Wednesday, August 4, 2010

What you can't buy at WalMart

Last night during our group discussion time, I found myself a little distracted by the party going on in my belly. Every 30 seconds or so, my stomach would bulge out in a certain spot, and I could feel the tiniest hand or foot pushing out against the walls around her. After our meeting I showed Andy where she'd been moving and we watched together as her little feet or hands pushed out on my stomach. A couple times she pushed out right under Andy's hand, making both of us laugh out of wonder and joy at the tiny, incredible life growing inside me. And right in the midst of that joy, I suddenly felt very aware of the greatest need of each child we've met here in Honduras. The clothes and shoes we bought for them will be appreciated, the toys we bought will be exciting (for as long as they last), the food we bought will help provide nourishment, and the pinata filled with candy will be a fun and memorable way to end the week.

But what they need most is for someone to find so much joy in their very existence that they never question their value, or whether there is at least one person who loves them, who cares enough about them to laugh when they do something silly, to be proud of the picture they drew or the question they answered in school that day. I can't help wondering as I try to show these children love if anyone ever marveled over their unborn movements, dreaming about who they would be, what they would look like, and how they could ever adequately express the depth of love their very being has brought into existence.

There are so many complicated, broken stories behind the face of each child - some are abandoned, some abused, some neglected, some just separated temporarily from their families. "Fixing" all of those problems is beyond the scope of any person, church, organization, or government. But I am convinced that there is still value in trying. We will never place every child in a home. We will never eliminate the broken families and social structures that lead to children with no place to live. And we will never fully understand all the factors and cycles that contribute to these children's stories. But we will reach many more trying than we will by giving up. It can be difficult to have hope for the orphan situation in Honduras, and all over the world. But if the alternative to hope is despair, we owe it to ourselves and to these kids to choose hope.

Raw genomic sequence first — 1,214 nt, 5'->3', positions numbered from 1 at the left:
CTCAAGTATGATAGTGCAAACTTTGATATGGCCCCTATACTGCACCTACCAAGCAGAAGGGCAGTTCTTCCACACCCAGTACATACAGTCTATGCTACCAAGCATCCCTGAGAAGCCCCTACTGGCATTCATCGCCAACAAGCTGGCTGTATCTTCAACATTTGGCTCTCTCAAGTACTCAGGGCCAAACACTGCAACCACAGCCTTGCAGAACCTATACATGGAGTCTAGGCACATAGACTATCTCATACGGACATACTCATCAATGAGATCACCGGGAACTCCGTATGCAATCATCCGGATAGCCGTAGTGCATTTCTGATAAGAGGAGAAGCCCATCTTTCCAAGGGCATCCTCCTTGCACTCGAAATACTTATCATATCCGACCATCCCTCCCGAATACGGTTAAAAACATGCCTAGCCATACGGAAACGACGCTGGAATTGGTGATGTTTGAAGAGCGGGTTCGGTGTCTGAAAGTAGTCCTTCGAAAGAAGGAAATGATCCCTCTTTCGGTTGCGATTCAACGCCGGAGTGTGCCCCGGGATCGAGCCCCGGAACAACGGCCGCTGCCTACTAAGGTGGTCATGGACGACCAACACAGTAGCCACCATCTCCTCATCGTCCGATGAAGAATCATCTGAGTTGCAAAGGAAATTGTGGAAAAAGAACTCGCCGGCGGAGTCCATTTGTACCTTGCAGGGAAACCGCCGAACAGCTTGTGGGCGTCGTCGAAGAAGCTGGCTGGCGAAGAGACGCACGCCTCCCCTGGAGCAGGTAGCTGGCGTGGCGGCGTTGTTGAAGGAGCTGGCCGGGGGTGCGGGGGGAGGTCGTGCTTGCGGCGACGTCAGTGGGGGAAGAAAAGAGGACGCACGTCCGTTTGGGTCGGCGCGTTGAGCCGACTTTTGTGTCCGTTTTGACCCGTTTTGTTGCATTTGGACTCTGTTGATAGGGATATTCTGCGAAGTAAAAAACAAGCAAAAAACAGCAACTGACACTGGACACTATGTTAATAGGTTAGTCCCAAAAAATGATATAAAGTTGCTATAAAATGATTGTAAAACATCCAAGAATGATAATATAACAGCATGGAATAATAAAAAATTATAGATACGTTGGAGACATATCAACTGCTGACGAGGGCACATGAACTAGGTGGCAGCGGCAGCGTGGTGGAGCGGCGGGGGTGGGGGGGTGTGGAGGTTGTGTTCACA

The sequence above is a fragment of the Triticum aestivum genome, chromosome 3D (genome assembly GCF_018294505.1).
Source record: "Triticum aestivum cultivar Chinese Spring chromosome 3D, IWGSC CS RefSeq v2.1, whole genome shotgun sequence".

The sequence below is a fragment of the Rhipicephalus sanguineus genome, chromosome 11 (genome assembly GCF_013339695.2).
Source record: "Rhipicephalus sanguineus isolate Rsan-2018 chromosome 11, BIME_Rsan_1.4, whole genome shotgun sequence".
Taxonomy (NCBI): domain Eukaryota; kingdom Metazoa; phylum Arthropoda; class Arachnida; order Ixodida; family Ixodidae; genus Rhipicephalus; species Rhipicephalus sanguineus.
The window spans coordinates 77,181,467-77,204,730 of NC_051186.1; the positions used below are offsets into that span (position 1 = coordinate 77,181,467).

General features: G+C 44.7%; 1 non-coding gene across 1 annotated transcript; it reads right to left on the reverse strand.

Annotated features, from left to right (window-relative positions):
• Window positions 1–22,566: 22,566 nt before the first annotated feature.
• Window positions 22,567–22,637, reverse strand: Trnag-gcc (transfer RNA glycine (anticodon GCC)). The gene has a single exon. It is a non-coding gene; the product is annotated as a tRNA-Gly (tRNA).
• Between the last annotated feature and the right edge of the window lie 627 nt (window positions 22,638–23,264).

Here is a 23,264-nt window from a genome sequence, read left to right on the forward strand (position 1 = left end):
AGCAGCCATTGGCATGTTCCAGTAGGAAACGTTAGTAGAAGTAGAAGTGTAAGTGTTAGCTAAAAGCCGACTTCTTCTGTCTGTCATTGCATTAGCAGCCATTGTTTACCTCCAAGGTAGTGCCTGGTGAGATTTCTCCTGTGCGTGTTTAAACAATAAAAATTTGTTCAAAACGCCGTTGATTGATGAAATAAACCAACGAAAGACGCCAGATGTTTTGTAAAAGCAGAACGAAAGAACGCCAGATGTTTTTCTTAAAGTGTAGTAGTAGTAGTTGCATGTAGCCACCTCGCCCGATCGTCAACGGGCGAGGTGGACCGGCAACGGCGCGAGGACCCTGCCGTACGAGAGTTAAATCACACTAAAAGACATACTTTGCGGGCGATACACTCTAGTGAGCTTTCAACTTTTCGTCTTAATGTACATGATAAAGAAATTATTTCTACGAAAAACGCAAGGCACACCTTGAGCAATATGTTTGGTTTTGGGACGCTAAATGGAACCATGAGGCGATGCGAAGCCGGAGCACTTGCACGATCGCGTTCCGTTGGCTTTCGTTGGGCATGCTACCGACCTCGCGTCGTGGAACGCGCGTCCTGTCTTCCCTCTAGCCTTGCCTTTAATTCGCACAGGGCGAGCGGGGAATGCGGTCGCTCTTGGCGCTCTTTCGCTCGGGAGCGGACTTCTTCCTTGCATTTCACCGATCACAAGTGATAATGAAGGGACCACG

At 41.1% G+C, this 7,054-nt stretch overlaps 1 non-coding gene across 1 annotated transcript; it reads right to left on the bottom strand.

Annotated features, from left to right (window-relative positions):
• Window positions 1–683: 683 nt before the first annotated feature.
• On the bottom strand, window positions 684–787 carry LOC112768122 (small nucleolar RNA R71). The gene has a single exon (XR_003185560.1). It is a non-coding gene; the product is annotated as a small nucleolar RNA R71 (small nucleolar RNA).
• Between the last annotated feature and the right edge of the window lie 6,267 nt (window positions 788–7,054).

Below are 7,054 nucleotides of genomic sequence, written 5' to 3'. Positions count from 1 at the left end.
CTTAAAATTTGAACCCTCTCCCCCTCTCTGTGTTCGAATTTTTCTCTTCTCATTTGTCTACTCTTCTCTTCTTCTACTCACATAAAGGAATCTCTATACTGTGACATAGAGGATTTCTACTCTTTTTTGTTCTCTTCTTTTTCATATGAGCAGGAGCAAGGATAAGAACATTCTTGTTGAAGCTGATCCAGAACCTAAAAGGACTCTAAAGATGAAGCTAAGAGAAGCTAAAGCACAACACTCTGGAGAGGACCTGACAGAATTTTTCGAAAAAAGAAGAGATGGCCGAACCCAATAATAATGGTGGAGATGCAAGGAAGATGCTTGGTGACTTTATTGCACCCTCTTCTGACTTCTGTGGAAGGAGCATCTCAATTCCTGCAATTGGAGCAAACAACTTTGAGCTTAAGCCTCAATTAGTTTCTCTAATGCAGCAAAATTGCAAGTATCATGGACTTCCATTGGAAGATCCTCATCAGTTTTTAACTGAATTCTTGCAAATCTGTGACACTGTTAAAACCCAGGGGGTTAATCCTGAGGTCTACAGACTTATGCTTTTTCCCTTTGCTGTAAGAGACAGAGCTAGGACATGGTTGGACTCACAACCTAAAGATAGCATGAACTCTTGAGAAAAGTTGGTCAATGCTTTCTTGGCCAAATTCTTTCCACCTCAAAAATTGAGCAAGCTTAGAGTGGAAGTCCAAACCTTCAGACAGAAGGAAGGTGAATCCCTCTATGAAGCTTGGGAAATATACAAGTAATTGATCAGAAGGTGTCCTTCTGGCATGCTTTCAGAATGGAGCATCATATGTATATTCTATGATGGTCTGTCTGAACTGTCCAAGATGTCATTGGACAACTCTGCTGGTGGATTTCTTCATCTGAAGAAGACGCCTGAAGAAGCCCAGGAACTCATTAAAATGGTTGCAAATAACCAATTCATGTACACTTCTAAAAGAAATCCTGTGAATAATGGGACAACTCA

1. This is really touching, Janell. Your daughter's fortunate to have you and Andy for parents, and your time in Honduras brings a bit of that same fortune to the children at the orphanages. It's hard to fathom what a different place this world would be if we each contributed in this "small" way.

  2. Your comments are so true, Janell, and why I want to adopt!!! I just read something about how it can be so discouraging to try and help when there are so many layers to a problem...but it's like that starfish story...every little bit of help makes a difference- and much more of a difference than not doing anything at all.

  3. I agree with Ben, Janell. So adequately, you conveyed how crucial it is, in whatever scenario we exist and function, to try, against overwhelming odds, to hope, to do even a little. It is always better than the alternative. Thank you for taking the time and effort to express such touching, convicting thoughts.

  4. What a beautiful post, Janell. So thankful for you and Andy and your servants hearts for the least of these. Thanks for sharing from your trip and from your hearts.